11. Northern Shoveler
  12. Bufflehead
  13. Vermilion Flycatcher
  14. House Finch
  15. Great Blue Heron
  16. Golden-fronted Woodpecker
  17. Yellow-rumped Warbler
  18. Black-crested Titmouse
  19. Black-bellied Whistling Duck
  20. Mute Swan
  21. Great Egret
  22. Mallard
  23. Red-tailed Hawk
  24. American Goldfinch
  25. Great Horned Owl
  26. Northern Cardinal
  27. American Robin
  28. White-crowned Sparrow
  29. Brown Creeper
  30. Ladder-backed Woodpecker
  31. Gadwall
  32. Green-winged Teal
  33. Yellow-bellied Sapsucker
  34. Eastern Phoebe
  35. Greater Yellowlegs
  36. Wilson’s Snipe
  37. Northern Flicker
  38. Bewick’s Wren
  39. Wild Turkey
  40. Ring-billed Gull
  41. Black Vulture
  42. Spotted Sandpiper
  43. White-winged Dove
  44. Great-tailed Grackle
  45. House Sparrow

The Menacing Curve-billed Thrasher


Going through old images again from the past year or more.  I decided to give some press time to this fierce looking bird.

Actually, the Curve-billed Thrasher isn’t really menacing.  But you wouldn’t believe it by looking into the adult’s eyes.  They are a bright reddish orange, and along with it’s curved bill, it looks downright mean.  Also, it’s call is a meek sounding tweet, not a growl.

I took this image of an adult nearly a year ago as it was hunkered down in some grass.

Curve-billed Thrasher - adult

Curve-billed Thrasher – adult

Last September I came across this juvenile, pictured below.  At first I thought that it may have been a Sage Thrasher.  Since it was photographed here in San Angelo, a ‘sage’ would been away from it’s usual area which is farther west.  But after looking at it closely, I found that it was indeed a juvenile Curve-billed.  Notice the paler, or yellow eyes that was one of the deciding marks of a younger bird.

Curve-billed Thrasher - juvenile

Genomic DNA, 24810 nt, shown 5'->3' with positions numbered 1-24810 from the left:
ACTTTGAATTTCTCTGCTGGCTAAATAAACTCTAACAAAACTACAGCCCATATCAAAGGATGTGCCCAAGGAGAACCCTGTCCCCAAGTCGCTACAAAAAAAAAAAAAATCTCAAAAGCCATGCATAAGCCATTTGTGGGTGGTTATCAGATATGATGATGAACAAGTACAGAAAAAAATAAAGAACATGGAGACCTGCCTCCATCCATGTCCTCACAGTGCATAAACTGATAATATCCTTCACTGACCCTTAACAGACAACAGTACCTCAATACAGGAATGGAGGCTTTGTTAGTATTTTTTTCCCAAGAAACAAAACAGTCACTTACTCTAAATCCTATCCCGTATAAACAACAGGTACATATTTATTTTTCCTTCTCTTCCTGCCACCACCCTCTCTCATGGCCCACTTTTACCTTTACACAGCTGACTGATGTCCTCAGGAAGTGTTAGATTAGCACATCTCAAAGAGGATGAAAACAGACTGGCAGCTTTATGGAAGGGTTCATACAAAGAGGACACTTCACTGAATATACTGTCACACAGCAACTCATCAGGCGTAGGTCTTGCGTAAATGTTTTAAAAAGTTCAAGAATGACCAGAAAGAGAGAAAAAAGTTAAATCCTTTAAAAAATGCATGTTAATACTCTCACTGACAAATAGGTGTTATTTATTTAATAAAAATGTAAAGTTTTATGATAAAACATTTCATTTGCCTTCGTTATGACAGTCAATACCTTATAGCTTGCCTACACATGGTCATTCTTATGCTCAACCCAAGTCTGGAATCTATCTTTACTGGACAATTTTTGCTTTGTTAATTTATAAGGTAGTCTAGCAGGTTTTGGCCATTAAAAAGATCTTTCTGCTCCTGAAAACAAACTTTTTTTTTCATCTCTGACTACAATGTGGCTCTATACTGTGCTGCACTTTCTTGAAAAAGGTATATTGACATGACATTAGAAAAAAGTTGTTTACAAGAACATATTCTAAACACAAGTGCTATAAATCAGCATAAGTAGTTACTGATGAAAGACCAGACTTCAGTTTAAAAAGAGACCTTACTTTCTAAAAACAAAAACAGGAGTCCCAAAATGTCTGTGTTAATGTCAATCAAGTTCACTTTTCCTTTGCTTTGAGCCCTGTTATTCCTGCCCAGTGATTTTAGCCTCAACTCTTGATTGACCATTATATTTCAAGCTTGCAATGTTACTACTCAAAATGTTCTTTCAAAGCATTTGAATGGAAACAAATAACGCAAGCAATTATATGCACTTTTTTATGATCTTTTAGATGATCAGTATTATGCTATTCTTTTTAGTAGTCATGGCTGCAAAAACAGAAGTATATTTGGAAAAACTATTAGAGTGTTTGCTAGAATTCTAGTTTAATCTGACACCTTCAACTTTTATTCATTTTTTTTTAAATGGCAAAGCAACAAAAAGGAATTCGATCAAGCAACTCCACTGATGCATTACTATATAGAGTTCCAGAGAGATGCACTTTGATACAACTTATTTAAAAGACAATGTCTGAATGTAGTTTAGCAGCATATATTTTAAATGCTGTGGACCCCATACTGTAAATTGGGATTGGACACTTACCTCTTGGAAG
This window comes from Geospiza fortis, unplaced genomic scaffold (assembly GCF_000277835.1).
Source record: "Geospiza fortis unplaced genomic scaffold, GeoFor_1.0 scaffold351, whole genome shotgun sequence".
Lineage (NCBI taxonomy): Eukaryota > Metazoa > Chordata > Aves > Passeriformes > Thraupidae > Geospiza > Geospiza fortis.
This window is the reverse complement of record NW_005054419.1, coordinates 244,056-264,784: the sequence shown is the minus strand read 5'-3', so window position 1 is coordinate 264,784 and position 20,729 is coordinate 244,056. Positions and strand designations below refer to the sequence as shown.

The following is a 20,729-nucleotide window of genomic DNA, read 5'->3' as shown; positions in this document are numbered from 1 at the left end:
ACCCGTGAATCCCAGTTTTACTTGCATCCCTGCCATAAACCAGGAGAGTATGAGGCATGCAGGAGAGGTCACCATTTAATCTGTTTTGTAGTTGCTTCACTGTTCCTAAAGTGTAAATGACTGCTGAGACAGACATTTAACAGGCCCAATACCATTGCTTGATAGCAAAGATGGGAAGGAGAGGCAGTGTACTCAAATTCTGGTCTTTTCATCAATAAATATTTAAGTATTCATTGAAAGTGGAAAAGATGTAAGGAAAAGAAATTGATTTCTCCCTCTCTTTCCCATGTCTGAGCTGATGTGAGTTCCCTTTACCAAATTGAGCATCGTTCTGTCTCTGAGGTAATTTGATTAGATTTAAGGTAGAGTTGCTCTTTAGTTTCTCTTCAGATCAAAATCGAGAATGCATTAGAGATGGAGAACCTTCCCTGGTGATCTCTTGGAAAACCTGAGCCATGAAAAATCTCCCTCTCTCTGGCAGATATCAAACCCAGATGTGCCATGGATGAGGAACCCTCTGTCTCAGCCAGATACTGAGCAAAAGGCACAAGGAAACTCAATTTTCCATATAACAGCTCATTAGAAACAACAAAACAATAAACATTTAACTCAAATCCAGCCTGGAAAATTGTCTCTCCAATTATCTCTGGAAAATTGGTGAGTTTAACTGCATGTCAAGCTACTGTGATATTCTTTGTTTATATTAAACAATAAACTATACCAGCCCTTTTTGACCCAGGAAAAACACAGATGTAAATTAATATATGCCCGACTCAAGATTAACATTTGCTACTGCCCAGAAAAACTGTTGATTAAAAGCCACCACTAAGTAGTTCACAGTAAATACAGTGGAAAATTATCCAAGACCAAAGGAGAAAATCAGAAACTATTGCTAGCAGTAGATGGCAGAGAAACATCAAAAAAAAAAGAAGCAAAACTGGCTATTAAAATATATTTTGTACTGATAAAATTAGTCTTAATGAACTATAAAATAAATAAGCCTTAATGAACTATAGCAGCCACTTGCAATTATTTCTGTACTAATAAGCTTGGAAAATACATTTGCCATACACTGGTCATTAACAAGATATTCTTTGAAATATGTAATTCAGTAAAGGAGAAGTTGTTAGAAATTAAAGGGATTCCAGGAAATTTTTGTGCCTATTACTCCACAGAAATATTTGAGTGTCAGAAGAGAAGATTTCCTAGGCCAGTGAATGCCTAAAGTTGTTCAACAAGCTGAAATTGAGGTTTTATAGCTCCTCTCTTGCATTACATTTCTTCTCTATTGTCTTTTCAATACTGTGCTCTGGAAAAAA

Curve-billed Thrasher – juvenile

Curve-billed Thrasher - juvenile

Curve-billed Thrasher – juvenile

Thanks for visiting my blog again.  Click on any image to see some enlargements.

Black-crowned Night Heron on the hunt.


Sometimes when I am out doing a little birding, and hopefully a little photographing, too, I come across little surprises.  Such was the case this morning as I was cruising through Spring Creek Park.  I was traveling along the shore of the creek, about 175 yards across at this point, and I happened to see a light colored blob of something in the brush on the other side.

juvenile Black-crowned Night Heron

juvenile Black-crowned Night Heron

Putting the binoculars on it, I discovered that it was a juvenile Black-crowned night Heron.  He was partially hidden by branches, as he stared down at the water.  I wanted to try and get a better photo of him more out in the open.  I drove down the shore a little bit and found a spot where I could aim my 500mm len through the brush on my side, and also get a better open shot of the bird.  This is the result of that maneuvering around.

juvenile Black-crowned Night Heron

juvenile Black-crowned Night Heron

I really like this as I got a better side view of the heron.  The photo below is what he will look like when he grows up.  I took this photo a few years back along the Tennessee River at Knoxville, Tennessee.

adult Black-crowned Night Heron

adult Black-crowned Night Heron

Click on any image to see an enlargement, and while your clicking check my new Fine Art gallery.

Images from a beautiful day……


We have had some very beautiful weather the past few days.  It is a very nice respite from the cold days that we had previously.  Ann and I got out to do a little birding, and I got some new photographs.  That was a bonus, as I hate to come home from birding empty-handed.

First up, I got very lucky getting this photo of a Ruby-crowned Kinglet.  It was in some thick brush along a fence at Spring Creek Park here in San Angelo.  We were in the car and maneuvered close to the fence, about 15 feet away.  We saw the bird in there, flitting around, and eventually it exposed itself long enough that I was able to get a few images.  If you look close, you can see the tiny red crown, that is usually concealed.  I hand held my Canon EOS 7D with a 100-400mm lens for the shot.

Ruby-crowned Kinglet

Ruby-crowned Kinglet

Along the way, we saw several Yellow-rumped Warblers on the ground and in the trees.  This is another tiny bird that moves quickly and is hard to photograph.

Yellow-rumped Warbler

Yellow-rumped Warbler